Black, Hispanic and Asian American-Pacific Islander individuals feel less comfortable engaging in mental health discussions in the workplace compared with their white colleagues, new research shows.
A survey conducted by National Alliance on Mental Illness (NAMI) and The Hartford, an insurance company, found that 43% of white employees felt that their companies have an open and inclusive work environment that encourages a dialogue about mental health compared with 42% of Asian American-Pacific Islander employees, 36% of Hispanic employees and 33% of Black employees.
“Our research clearly highlights how intersectional aspects of people’s identities can affect how they perceive and experience mental health in the workplace,” NAMI CEO Daniel H. Gillison Jr., said in a press release from The Hartford. “We urge employers to act now to dispel stigma, expand access to mental health care and provide flexibility for more workers to get the help they deserve.”
When responding to whether they would feel comfortable speaking with their manager about their mental health, 49% of white employees reported they would, compared with 38% of Hispanic employees, 27% of Black employees and 25% of Asian American-Pacific Islander employees.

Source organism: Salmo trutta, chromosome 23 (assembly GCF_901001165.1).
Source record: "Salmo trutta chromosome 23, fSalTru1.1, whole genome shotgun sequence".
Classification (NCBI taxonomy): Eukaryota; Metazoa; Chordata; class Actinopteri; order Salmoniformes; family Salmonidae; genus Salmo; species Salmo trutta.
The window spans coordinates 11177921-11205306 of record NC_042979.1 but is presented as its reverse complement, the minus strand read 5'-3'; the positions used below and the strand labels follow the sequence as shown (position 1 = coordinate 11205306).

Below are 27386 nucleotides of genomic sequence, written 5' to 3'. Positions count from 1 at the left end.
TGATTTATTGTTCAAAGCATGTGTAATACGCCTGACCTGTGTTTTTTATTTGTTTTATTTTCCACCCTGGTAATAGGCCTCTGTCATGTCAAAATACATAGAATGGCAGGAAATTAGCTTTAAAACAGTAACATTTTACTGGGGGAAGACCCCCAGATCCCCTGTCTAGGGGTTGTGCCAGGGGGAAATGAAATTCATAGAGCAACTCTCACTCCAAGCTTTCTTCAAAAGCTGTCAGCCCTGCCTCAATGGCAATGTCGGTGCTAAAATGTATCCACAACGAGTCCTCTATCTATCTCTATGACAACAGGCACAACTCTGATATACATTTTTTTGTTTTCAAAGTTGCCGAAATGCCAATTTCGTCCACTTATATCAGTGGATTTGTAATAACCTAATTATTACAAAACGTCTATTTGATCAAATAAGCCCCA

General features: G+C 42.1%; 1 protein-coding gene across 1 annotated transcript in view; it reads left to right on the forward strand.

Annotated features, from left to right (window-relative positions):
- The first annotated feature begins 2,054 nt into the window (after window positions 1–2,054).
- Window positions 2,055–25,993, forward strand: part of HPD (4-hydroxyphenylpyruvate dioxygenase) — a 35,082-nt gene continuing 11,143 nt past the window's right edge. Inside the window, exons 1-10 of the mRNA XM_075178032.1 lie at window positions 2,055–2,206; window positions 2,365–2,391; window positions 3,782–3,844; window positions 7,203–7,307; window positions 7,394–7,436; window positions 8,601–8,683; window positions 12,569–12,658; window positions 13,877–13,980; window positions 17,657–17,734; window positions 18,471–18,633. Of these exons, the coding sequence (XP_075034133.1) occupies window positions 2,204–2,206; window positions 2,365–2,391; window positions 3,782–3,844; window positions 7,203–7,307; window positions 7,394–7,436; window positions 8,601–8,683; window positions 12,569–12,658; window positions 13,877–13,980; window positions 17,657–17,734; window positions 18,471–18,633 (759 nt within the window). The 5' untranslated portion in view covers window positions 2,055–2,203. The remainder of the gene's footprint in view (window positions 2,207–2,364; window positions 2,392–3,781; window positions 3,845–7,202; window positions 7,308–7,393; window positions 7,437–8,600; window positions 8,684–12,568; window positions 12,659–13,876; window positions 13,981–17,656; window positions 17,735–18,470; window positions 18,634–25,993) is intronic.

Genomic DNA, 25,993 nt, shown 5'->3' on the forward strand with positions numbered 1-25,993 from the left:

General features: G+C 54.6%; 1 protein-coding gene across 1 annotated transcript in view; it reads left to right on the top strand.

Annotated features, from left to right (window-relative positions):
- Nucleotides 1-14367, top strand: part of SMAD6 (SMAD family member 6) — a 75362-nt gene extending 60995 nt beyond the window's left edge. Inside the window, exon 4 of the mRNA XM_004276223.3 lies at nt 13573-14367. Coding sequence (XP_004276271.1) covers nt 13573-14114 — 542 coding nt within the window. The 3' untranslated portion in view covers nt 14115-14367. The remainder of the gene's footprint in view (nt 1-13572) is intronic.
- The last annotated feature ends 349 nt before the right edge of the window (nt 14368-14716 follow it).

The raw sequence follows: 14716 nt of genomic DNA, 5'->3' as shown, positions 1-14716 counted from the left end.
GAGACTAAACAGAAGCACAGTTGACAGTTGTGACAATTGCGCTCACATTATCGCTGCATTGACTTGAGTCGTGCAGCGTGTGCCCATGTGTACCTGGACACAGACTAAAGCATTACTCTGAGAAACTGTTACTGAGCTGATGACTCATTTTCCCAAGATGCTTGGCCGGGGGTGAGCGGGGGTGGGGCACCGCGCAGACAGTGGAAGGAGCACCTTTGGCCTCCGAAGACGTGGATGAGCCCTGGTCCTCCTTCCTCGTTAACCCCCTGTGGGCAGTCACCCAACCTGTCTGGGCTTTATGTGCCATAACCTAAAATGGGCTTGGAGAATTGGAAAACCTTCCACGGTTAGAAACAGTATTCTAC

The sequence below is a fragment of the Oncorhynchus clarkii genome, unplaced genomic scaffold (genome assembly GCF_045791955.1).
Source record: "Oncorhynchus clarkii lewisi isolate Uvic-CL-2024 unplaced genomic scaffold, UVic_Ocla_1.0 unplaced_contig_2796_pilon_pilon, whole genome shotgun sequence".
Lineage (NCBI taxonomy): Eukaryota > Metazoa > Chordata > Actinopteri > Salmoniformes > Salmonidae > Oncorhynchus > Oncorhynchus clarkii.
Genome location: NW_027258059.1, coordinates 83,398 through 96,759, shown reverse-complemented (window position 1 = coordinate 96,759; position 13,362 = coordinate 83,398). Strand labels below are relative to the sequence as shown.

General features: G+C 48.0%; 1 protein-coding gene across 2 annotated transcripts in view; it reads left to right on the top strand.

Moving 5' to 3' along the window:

“As more companies spotlight mental health in the workplace, creating a psychologically safe work environment that enables everyone to be part of the conversation is paramount,” The Hartford chairman and CEO Christopher Swift said in the release. “Employers who prioritize diversity, equity and inclusion; invest in employee mental health; and lead with empathy will differentiate themselves in the marketplace, achieve better business outcomes and help millions of Americans enjoy healthier lives.”